INTERVIEW WITH PATRICK ERLANDSON BY JEAN PERRY
“The area of human trafficking I work in is prevention. By examining the family culture, especially the role of fathers, we can identify markers in boys and girls that make them potential victims to be targeted by pimps and their recruiters.
“Homes where young people experience neglect or abuse cause them to seek attention—often from the wrong people; people who sooner or later will betray their trust and turn them into commodities for sale.” Erlandson believes the upcoming See It End It Film and Arts Festival will educate viewers, of all ages, to recognize the roads that lead to victimization, and inspire them to become active in ending this crime against vulnerable children and adults. The Festival will be held on Friday, April 3, 2020, from 6 pm to 10 pm and Saturday, April 4, 2020, from 10 am to 10 pm at the Warner Grand Theater & Grand Annex at 478 W. 6th Street in San Pedro, CA 90731. Many of the filmmakers are young people.
“There is a film made by students attending the Boys and Girls Club of San Pedro. Another made by four girls in foster care with the help of Kids in the Spotlight. And still another film, Foster Boy, was produced by basketball star and entrepreneur Shaquille O’Neal. That movie is the true story about a boy who experiences abuse while in the foster care system.
“These films educate the public about what to look for and how to make their own children aware of how they might be recruited into trafficking—often by a peer in their age group.”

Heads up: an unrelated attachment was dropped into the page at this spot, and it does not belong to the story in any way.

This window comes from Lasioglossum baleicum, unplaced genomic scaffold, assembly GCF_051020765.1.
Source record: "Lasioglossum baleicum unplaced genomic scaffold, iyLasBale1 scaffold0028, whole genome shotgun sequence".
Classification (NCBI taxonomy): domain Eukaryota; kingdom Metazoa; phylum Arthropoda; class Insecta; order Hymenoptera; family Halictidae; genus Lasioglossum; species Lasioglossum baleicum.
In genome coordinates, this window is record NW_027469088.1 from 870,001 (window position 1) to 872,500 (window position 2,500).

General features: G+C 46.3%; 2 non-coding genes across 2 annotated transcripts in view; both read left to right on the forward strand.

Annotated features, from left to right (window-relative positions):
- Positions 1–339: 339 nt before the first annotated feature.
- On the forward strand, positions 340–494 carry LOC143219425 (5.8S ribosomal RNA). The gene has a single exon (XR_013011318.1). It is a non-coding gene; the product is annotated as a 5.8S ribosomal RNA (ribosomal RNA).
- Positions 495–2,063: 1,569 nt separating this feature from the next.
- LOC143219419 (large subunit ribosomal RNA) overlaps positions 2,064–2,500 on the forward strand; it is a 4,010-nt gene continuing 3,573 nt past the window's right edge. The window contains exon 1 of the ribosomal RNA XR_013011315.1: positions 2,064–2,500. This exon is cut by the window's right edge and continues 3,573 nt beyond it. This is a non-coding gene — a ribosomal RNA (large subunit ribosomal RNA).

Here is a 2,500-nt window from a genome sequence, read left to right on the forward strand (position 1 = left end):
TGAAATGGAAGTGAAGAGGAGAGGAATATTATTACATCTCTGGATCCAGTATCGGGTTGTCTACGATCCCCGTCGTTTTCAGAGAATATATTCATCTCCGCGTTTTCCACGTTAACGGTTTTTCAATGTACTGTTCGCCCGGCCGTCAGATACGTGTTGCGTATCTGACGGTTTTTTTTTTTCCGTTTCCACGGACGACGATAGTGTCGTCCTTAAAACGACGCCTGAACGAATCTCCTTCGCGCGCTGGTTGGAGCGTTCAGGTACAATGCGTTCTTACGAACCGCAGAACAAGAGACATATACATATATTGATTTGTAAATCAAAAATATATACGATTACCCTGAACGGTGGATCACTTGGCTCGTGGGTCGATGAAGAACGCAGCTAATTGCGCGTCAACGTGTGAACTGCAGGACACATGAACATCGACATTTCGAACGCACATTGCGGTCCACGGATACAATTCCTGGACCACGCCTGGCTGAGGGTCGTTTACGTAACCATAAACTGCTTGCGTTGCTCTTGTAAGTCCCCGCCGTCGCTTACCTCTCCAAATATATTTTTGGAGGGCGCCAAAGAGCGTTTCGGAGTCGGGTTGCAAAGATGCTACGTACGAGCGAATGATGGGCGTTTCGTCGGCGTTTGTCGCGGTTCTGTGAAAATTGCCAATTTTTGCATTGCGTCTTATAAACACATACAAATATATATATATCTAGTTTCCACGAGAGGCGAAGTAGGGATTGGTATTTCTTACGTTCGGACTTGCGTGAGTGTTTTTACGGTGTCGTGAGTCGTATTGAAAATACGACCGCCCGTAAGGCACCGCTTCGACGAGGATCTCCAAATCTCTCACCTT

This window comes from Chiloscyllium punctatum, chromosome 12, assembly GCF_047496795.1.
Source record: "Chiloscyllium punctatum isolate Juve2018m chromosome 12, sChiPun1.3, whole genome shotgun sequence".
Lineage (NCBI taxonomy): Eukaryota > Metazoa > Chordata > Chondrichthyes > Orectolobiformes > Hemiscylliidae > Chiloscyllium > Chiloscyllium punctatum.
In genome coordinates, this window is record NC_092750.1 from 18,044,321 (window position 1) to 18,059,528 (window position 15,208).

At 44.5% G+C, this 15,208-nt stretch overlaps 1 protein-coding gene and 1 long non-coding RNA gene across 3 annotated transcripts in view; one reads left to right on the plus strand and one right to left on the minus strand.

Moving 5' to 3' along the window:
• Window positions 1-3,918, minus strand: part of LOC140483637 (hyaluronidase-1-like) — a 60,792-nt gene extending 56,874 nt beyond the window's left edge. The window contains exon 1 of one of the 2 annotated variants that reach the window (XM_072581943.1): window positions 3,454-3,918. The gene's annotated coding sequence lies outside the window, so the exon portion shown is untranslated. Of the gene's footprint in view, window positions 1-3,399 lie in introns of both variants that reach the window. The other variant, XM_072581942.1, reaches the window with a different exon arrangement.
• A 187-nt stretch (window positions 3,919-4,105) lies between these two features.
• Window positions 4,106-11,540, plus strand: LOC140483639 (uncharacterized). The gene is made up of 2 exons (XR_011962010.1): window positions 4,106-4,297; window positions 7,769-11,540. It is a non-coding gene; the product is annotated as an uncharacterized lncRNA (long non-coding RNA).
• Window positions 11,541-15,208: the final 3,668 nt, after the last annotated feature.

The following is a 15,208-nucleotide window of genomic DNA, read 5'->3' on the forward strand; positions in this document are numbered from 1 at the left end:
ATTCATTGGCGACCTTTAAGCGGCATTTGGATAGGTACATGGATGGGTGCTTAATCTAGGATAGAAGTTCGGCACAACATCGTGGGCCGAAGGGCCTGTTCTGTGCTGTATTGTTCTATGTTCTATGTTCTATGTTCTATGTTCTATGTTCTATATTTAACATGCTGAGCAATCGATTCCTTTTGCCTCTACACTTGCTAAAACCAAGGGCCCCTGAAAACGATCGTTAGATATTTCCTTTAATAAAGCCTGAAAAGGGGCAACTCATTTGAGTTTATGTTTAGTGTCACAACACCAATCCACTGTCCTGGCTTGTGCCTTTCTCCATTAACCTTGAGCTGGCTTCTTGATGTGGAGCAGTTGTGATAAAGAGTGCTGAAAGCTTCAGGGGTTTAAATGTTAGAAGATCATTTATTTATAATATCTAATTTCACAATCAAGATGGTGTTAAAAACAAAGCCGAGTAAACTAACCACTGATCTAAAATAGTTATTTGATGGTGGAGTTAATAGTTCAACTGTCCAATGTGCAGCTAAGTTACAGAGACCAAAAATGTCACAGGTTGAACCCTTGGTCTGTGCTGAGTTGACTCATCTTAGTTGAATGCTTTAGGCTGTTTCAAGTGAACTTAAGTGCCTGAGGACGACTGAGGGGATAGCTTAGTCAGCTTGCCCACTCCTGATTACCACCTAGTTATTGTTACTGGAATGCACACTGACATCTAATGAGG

Erlandson says forces behind the spread of trafficking include pornography, social media, films, videos, music, and video games that portray people as objects to be sold.
Our society, through passivity, allows media to normalize images and messages that feed human trafficking.
Erlandson first got involved when he did volunteer work for the United Nations office in Los Angeles. At the time war refugees escaping from Sudan were on their way to Israel. Crossing through the Sahara desert they were befriended by Bedouins who drugged them, cut out their organs, and buried them in the desert.
“This type of betrayal got to me. I had to do something,” he says.
“Whether it's organ trafficking or sex trafficking, it has that same element of betrayal. Children and young people looking for friendship are betrayed by adults, who in instead of helping them, turn them into a commodity for sale.
“After every film or block of short films, there will be a discussion and Q & A session. We take a look inside the lives of people robbed of their values as they are turned into prostitutes. We answer questions like ‘Why don’t they just leave?’
“The films put a face on a situation which is right in front of us; it’s called the crime that happens in plain sight if you know what to look for.
“We hope people will leave inspired to volunteer with an organization or to donate. They can write about it or speak about it; work with a local politician or law enforcement. Anything a person does will go a long way to change lives and end the horror.”
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